4. Wash per the fabric label’s instructions.
  5. Finally, dry in the sun to harness Mother Nature’s natural bleaching powers.

Read Also: How To Get Breast Milk Off Of Wood Furniture

How To Remove Set-In Breast Milk Stains

Follow this guide to remove set-in breast milk stains from a piece of fabric.

  1. Firstly, rinse off the area as best as you can. If any crusty residue is left, gently scrape it away from the fabric.
  2. Then pretreat the fabric by spraying your product of choice on the stain.
  3. Now use a soft-bristled brush (such as a toothbrush), gently working the pretreatment into the stain.
  4. Allow the pretreatment to sit on the fabric for at least 15 minutes or as directed on the stain remover bottle before throwing it in the wash.
  5. Wash per the fabric label’s instructions.
  6. Dry in the sun. Remember, it’s the most natural bleach in the world.

How To Remove Breast Milk Stains On Mom’s Clothes

As you may know, your baby’s clothes are not the only ones to get to take breast milk beating from time to time. Oddly, you have stained shirts, sheets, and bras just begging to step through the laundry room.

The good news is that all of the above guides will also work for your clothes. So simply:

  1. Rinse off the breast milk.
  2. Pretreat the fabric.
  3. Gently rub with a soft-bristled brush.
  4. Allow the pretreatment to soak in.
  5. Wash per the fabric label’s instructions;
  6. Dry in the sun. More so, your clothes can also reap the benefits of natural bleach.

While it might be tempting to use detergents that are a little more built for strain-fighting business, remember that your baby’s bare skin will continuously be in contact with your body and clothing.

Therefore, to avoid accidentally passing along something that might be irritating to young skin, we advise parents to stick with milder products whenever possible.

Read Also: How To Get Breast Milk Out Of Mattress

How To Prevent Breast Milk Stains? 5 Tips To Try Out

To prevent dealing with breast milk stains in the future, try out some of these tips:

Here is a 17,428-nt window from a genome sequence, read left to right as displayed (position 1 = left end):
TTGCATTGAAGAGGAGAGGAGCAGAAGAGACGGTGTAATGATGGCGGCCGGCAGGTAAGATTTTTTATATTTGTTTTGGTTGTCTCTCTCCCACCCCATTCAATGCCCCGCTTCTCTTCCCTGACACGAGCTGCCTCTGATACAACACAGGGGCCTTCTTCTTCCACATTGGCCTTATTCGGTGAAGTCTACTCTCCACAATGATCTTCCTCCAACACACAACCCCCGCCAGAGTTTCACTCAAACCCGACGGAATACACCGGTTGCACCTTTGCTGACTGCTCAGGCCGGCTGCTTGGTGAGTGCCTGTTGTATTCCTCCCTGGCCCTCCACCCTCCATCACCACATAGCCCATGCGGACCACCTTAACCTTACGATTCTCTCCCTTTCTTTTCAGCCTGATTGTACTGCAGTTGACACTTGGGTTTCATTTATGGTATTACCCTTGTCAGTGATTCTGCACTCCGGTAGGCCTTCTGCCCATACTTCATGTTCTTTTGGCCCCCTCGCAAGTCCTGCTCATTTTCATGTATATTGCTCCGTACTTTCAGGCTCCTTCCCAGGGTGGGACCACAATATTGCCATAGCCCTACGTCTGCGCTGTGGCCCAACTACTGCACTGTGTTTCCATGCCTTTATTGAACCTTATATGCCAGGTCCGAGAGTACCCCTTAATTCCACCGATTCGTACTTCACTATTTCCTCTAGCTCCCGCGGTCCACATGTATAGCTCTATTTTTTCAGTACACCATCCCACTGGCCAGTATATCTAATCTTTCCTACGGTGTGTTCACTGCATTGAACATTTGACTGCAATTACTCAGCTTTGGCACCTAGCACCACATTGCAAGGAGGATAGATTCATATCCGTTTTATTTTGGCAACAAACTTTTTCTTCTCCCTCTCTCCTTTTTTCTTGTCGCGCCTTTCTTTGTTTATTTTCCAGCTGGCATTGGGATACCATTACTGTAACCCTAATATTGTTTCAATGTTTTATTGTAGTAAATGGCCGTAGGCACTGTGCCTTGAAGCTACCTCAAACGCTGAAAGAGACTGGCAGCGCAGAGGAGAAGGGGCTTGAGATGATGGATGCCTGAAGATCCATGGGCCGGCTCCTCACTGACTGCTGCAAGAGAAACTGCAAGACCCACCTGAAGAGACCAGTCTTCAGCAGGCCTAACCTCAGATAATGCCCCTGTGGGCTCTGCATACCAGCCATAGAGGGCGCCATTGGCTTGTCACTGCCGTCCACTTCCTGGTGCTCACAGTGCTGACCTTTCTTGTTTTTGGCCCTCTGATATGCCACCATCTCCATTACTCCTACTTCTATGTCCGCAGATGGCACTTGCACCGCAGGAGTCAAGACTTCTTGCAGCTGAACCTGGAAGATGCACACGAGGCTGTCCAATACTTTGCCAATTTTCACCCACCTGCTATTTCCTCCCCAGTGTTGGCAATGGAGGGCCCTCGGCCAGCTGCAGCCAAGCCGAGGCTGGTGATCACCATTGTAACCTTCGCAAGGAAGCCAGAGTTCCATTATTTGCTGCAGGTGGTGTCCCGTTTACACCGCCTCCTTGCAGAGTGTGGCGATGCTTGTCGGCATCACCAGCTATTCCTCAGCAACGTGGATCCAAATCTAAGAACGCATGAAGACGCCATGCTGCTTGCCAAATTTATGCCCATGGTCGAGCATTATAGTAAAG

1. Clean up accidents immediately.
  2. Always wear nursing pads.
  3. If you have an old blanket or towel you no longer use, you should place them over your nursing pillow.
  4. You should store your baby’s clothes in a container with good airflow.
  5. Finally, use cold water at all stages of the stain removal to prevent the stain from setting into the fabric.

Read Also: How To Remove Sour Milk Smell From Car

Conclusion

For new moms, wondering how to remove breast milk stains can create quite a headache. Breast milk stains can be stubborn to remove, requiring direct action and enzymes.

If you’re a new mom, getting comfortable dealing with these kinds of stains won’t take long. Although this might take a bit of trial and error at first, you’ll soon become a pro and find yourself passing on tips you’ve learned along the way to others who might desperately need them.

Have you successfully removed breast milk stains from your clothes before, are there any other tips you’ve put to the test yourself and worked out for you that we haven’t mentioned in this article? Kindly share in the comments section and let us know all about it!

Speaking about stains, you can read some home tips to try on different set-in stains on baby pants and shirts. From ink to blood, learn how to remove set-in stains from clothes here just in case you also happen to be in that sticky situation.